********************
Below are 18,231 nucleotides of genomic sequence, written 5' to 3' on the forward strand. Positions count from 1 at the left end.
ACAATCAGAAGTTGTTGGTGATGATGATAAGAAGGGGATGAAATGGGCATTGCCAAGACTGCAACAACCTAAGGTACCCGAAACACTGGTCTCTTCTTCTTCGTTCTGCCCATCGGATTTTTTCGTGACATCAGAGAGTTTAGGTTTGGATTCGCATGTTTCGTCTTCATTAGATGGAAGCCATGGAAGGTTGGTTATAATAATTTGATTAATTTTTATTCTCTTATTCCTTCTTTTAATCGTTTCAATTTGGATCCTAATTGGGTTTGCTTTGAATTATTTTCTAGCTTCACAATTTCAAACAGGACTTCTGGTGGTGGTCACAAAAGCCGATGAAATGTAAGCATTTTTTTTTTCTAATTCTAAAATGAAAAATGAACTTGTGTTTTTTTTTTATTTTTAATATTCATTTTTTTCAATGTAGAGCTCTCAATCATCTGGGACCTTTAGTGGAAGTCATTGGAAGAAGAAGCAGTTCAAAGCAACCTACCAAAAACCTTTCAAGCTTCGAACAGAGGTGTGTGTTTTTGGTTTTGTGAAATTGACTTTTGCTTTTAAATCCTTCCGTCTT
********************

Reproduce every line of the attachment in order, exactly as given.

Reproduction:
Below are 18,231 nucleotides of genomic sequence, written 5' to 3' on the forward strand. Positions count from 1 at the left end.
ACAATCAGAAGTTGTTGGTGATGATGATAAGAAGGGGATGAAATGGGCATTGCCAAGACTGCAACAACCTAAGGTACCCGAAACACTGGTCTCTTCTTCTTCGTTCTGCCCATCGGATTTTTTCGTGACATCAGAGAGTTTAGGTTTGGATTCGCATGTTTCGTCTTCATTAGATGGAAGCCATGGAAGGTTGGTTATAATAATTTGATTAATTTTTATTCTCTTATTCCTTCTTTTAATCGTTTCAATTTGGATCCTAATTGGGTTTGCTTTGAATTATTTTCTAGCTTCACAATTTCAAACAGGACTTCTGGTGGTGGTCACAAAAGCCGATGAAATGTAAGCATTTTTTTTTTCTAATTCTAAAATGAAAAATGAACTTGTGTTTTTTTTTTATTTTTAATATTCATTTTTTTCAATGTAGAGCTCTCAATCATCTGGGACCTTTAGTGGAAGTCATTGGAAGAAGAAGCAGTTCAAAGCAACCTACCAAAAACCTTTCAAGCTTCGAACAGAGGTGTGTGTTTTTGGTTTTGTGAAATTGACTTTTGCTTTTAAATCCTTCCGTCTT